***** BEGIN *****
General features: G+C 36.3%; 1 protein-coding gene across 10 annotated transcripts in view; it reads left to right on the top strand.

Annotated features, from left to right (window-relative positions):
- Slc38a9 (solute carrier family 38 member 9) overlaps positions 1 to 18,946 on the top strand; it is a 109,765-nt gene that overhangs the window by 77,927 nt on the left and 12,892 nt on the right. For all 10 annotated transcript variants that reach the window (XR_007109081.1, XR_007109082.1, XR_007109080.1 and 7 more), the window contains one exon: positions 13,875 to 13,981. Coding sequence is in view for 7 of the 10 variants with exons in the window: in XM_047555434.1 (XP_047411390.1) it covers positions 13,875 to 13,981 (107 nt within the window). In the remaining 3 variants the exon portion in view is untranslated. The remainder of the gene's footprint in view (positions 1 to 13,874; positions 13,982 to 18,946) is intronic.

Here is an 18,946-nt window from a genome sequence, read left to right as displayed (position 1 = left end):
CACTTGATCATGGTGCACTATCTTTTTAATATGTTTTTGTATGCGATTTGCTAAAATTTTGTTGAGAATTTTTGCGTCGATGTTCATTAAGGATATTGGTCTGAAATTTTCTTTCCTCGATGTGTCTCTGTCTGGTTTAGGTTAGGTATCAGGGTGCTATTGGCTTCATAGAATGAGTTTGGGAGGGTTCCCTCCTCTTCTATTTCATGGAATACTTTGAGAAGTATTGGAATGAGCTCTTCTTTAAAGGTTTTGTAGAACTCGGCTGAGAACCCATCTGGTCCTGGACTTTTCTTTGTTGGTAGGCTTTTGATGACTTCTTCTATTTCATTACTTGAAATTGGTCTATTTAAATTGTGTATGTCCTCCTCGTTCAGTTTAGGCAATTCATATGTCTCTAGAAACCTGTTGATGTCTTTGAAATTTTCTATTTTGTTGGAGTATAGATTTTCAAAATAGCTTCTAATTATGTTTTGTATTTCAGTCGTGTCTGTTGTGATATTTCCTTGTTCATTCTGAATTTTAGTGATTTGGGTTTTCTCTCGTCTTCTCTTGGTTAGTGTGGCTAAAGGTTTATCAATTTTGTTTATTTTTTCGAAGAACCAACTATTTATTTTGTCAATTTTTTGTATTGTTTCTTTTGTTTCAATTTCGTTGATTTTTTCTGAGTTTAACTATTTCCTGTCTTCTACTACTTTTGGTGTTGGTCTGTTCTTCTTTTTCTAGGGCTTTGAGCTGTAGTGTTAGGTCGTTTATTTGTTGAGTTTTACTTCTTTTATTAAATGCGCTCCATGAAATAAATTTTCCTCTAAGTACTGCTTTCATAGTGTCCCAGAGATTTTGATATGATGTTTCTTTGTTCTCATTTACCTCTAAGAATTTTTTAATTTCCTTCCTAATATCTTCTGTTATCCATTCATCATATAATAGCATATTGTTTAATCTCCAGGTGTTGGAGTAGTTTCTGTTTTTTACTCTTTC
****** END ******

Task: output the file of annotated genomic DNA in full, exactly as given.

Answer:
General features: G+C 36.3%; 1 protein-coding gene across 10 annotated transcripts in view; it reads left to right on the top strand.

Annotated features, from left to right (window-relative positions):
- Slc38a9 (solute carrier family 38 member 9) overlaps positions 1 to 18,946 on the top strand; it is a 109,765-nt gene that overhangs the window by 77,927 nt on the left and 12,892 nt on the right. For all 10 annotated transcript variants that reach the window (XR_007109081.1, XR_007109082.1, XR_007109080.1 and 7 more), the window contains one exon: positions 13,875 to 13,981. Coding sequence is in view for 7 of the 10 variants with exons in the window: in XM_047555434.1 (XP_047411390.1) it covers positions 13,875 to 13,981 (107 nt within the window). In the remaining 3 variants the exon portion in view is untranslated. The remainder of the gene's footprint in view (positions 1 to 13,874; positions 13,982 to 18,946) is intronic.

Here is an 18,946-nt window from a genome sequence, read left to right as displayed (position 1 = left end):
CACTTGATCATGGTGCACTATCTTTTTAATATGTTTTTGTATGCGATTTGCTAAAATTTTGTTGAGAATTTTTGCGTCGATGTTCATTAAGGATATTGGTCTGAAATTTTCTTTCCTCGATGTGTCTCTGTCTGGTTTAGGTTAGGTATCAGGGTGCTATTGGCTTCATAGAATGAGTTTGGGAGGGTTCCCTCCTCTTCTATTTCATGGAATACTTTGAGAAGTATTGGAATGAGCTCTTCTTTAAAGGTTTTGTAGAACTCGGCTGAGAACCCATCTGGTCCTGGACTTTTCTTTGTTGGTAGGCTTTTGATGACTTCTTCTATTTCATTACTTGAAATTGGTCTATTTAAATTGTGTATGTCCTCCTCGTTCAGTTTAGGCAATTCATATGTCTCTAGAAACCTGTTGATGTCTTTGAAATTTTCTATTTTGTTGGAGTATAGATTTTCAAAATAGCTTCTAATTATGTTTTGTATTTCAGTCGTGTCTGTTGTGATATTTCCTTGTTCATTCTGAATTTTAGTGATTTGGGTTTTCTCTCGTCTTCTCTTGGTTAGTGTGGCTAAAGGTTTATCAATTTTGTTTATTTTTTCGAAGAACCAACTATTTATTTTGTCAATTTTTTGTATTGTTTCTTTTGTTTCAATTTCGTTGATTTTTTCTGAGTTTAACTATTTCCTGTCTTCTACTACTTTTGGTGTTGGTCTGTTCTTCTTTTTCTAGGGCTTTGAGCTGTAGTGTTAGGTCGTTTATTTGTTGAGTTTTACTTCTTTTATTAAATGCGCTCCATGAAATAAATTTTCCTCTAAGTACTGCTTTCATAGTGTCCCAGAGATTTTGATATGATGTTTCTTTGTTCTCATTTACCTCTAAGAATTTTTTAATTTCCTTCCTAATATCTTCTGTTATCCATTCATCATATAATAGCATATTGTTTAATCTCCAGGTGTTGGAGTAGTTTCTGTTTTTTACTCTTTC